(Note that Rothbard does not disagree with the nationalist judges’ interpretation.) Rothbard does see some hope of restraining the central government in the “forgotten” Ninth Amendment, but this was not to be invoked in a serious way by the Supreme Court until the 1960s.

Defenders of the Constitution as a bulwark of limited government often invoke the wisdom to be found in the Federalist Papers, but Rothbard views them as deceptive propaganda:

The essays contained in The Federalist were designed not for the ages—not as an explanation of nationalist views—but as a propaganda document to allay the fears and lull the suspicions of the Antifederal forces. Consequently, these field marshals of the Federalist campaign were concerned to make the Constitution look like a mixed concoction of checks-and balances and popular representation, when they really desired, and believed that they had, a political system of overriding national power. What is remarkable is the fact that historians and conservative political theorists have seized upon and canonized these campaign pieces as fountains of quasi-divine political wisdom, as hallowed texts to be revered, even as somehow a vital part of American constitutional law. (pp. 269–70)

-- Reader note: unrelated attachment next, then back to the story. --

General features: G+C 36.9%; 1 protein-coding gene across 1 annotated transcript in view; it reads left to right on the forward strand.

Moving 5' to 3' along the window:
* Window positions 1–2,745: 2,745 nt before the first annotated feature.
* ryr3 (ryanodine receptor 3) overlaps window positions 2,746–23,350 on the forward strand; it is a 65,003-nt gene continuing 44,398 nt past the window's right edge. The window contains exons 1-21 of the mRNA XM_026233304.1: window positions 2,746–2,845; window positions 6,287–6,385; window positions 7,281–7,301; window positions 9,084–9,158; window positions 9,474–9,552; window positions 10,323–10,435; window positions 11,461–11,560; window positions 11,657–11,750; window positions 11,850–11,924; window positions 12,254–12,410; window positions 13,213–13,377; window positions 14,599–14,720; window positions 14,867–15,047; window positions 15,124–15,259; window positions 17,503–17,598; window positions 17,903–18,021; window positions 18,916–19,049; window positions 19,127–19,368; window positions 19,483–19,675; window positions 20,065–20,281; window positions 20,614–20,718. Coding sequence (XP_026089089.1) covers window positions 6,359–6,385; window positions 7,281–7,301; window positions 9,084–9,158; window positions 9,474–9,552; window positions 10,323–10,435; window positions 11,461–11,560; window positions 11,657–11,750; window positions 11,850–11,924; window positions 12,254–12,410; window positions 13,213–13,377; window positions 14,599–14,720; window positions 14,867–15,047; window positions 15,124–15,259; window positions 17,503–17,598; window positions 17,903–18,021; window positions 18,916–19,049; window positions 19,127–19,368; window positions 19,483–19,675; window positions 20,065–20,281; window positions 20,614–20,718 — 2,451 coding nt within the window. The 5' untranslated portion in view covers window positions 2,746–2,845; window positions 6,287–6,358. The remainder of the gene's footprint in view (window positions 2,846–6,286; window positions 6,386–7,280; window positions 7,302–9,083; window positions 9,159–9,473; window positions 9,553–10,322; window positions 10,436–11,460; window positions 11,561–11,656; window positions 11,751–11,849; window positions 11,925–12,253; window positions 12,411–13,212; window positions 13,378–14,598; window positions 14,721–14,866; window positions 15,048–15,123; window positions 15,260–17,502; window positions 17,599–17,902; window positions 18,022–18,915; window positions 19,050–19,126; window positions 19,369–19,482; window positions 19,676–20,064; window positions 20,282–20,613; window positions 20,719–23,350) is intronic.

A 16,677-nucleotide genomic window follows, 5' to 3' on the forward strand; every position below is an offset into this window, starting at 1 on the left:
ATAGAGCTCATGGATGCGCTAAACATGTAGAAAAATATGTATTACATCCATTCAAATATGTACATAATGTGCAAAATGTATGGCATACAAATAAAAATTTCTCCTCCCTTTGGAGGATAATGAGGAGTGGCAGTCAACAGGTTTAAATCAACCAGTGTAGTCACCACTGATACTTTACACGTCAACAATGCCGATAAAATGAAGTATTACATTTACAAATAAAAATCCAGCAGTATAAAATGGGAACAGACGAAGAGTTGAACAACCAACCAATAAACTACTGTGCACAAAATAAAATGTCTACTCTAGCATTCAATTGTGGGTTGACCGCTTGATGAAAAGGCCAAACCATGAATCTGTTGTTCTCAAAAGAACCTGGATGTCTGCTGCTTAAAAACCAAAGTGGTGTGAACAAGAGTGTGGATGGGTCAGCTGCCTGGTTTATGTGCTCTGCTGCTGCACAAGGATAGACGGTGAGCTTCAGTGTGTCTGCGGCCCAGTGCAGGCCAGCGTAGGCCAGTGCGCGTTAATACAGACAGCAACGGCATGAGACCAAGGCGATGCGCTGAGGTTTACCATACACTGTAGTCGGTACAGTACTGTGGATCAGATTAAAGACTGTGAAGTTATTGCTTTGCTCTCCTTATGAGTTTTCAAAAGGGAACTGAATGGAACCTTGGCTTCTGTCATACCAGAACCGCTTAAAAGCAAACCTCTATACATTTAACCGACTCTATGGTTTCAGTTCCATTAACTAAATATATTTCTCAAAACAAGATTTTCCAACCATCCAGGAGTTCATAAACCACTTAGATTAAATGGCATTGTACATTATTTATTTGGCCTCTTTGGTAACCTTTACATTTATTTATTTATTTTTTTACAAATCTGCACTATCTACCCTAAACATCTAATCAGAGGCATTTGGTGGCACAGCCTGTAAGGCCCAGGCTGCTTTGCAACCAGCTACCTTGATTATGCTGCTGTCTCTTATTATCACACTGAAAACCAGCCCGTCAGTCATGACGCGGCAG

James Madison’s argument that a large national republic would better cope with the dangers of factionalism than a small one is often invoked for its profundity, but Rothbard is not impressed:

Madison claimed that the greater diversity of interests over a large area will make it more difficult for a majority of the interests to combine and oppress a minority. It is difficult to see, however, why such a combination should be difficult….But the main fallacy in Madison’s argument is that it is part and parcel of the antidemocratic Federalist doctrine that the danger of despotic government comes, not from the government, but from among the ranks (i.e., the majority) of the public. The fallacy of this by now should be evident. Even if a majority approves an act of tyranny, it almost never initiates or elaborates or executes such action; rather they are almost always passive tools in the hands of the oligarchy of rulers and their allied favorites of the state apparatus. (pp. 270–71)